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I'm currently running Debian testing (Wheezy) and am trying to get SCIM working. I want to install the scim-pinyin package, but there is no such package available in the testing repository, although there was one in the previous stable (Squeeze) repository. There is a copy of the package in unstable but not for my architecture (amd64).

Looking at the package versions, I notice that the version in the stable repositories is the same as that in unstable. This being the case, I have two questions:

  1. Is there any reason why I can't install a package from an older repository since I would assume that most Squeeze packages will probably have their dependencies met by the package versions currently in testing?

  2. What is the best way to achieve this? (Add the Squeeze repository to sources.list? Download the Squeeze package and install it manually?)

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I once installed a package from Lenny on Squeeze. I think it was lib2c.so. Everything worked fine, however I have had, and still have, a bad feeling about it. First i removed the current Squeeze repo, added Lennys (googled for the URL of the archieve servers), installed the nessesary package and moved back to Squeeze repo removing Lennys. –  Alan Jan 7 '13 at 16:47
2  
See also bugs.debian.org/cgi-bin/bugreport.cgi?bug=659310 ... it sounds like maybe you shouldn't want to install it. –  derobert Jan 7 '13 at 18:42
    
Check out my answer below; also, this SU question might help you. –  Emanuel Berg Jan 7 '13 at 20:10
    
In general your best option is to recompile it on the platform you are using it on. This gives you the best chance of successful usage. Having said that, it was probably removed from Debian for good reason, so I'd check for better alternatives. –  Faheem Mitha Jan 13 '13 at 22:09
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2 Answers

up vote 2 down vote accepted

I this case, yes, it's possible and safe.

As debian keep dependences tree for each requested package.

At all there is still a risk that some libraries could not exist in two different version together in same installation, due to conflict (port reservation, device driver and so). In this kind of situation, apt would prevent you and ask for what to do. (Come back with another UL question in this case;-)

You could add squeeze.list to source.list.d (New versions of APT will ignore filename not ending by .list.):

cat <<eof >/etc/apt/sources.list.d/squeeze.list
deb http://ftp.be.debian.org/debian/ squeeze-updates main contrib
deb-src http://security.debian.org/ squeeze/updates main contrib
eof

add a default directive to /etc/apt/apt.conf.d/

cat <<eof >/etc/apt/apt.conf.d/99squeeze
APT::Default-Release "wheezy";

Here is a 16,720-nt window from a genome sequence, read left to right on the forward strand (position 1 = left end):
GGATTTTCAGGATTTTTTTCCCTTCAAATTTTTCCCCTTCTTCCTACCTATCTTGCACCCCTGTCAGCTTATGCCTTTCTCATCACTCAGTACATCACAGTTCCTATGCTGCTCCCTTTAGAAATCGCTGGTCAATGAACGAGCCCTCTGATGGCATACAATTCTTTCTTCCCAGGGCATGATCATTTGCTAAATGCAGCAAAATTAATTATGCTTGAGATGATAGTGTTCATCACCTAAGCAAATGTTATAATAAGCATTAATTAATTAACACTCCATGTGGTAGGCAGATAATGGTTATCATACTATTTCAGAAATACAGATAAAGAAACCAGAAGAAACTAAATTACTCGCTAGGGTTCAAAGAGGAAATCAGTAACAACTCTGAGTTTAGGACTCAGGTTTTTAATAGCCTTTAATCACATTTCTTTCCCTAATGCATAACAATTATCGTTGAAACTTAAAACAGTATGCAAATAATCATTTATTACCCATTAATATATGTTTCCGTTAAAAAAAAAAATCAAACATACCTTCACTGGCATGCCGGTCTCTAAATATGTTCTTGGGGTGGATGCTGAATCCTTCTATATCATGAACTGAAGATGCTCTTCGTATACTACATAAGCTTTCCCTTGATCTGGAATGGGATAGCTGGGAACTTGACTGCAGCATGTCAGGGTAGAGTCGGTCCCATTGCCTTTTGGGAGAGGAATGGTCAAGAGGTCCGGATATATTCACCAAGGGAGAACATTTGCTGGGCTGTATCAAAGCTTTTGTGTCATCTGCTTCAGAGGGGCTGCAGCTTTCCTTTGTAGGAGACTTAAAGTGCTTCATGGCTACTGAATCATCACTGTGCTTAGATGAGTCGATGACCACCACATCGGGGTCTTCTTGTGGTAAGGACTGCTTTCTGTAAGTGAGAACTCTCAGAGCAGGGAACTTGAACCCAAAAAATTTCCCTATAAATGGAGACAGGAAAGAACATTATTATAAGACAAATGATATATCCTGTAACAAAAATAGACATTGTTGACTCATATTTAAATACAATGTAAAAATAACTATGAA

Than use -t switch to apt-get for overriding default config:

apt-get -t squeeze install scim-pinyin
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This makes perfect sense. In the end, thanks to the info in the link posted by @derobert I decided against installing SCIM and used fcitx instead, which is available in wheezy. So I found a solution to my problem but still learnt something new along the way - thanks. –  Lorax Jan 14 '13 at 22:48
1  
I'd like to point out that files added to sources.list.d are now ignored unless they have the list file extension. So in my case, file would be /etc/apt/sources.list.d/squeeze.list –  carandraug 2 days ago
    
@carandraug: Thanks, answer edited. –  F. Hauri 2 days ago
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I did this once -- it was the image viewer gliv, which I wanted because it can create a slideshow, but the latest version (in sid) had a bug and terminated on startup. Once "downgraded", it worked.

In /etc/apt/sources.list, say it looks like this (otherwise set it just as you want it):

deb http://ftp.de.debian.org/debian sid main contrib non-free
# deb http://ftp.de.debian.org/debian wheezy main contrib non-free
# deb http://ftp.de.debian.org/debian squeeze main contrib non-free

In that case, you'd uncomment the last two lines, then run sudo aptitude update, then aptitude versions [package]. Spot the version you'd like, and run sudo aptitude [package]=[version] (without square brackets; type the version precisely as in the second column of aptitude's output).

When done, you might want to revert /etc/apt/sources.list so you're just roaming one Debian release.

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I wish I could accept both answers, as both make sense. Thanks for the suggestion. –  Lorax Jan 14 '13 at 22:50
    
@Lorax: No problem at all, that's a common situation on the SX sites. –  Emanuel Berg Jan 15 '13 at 16:09
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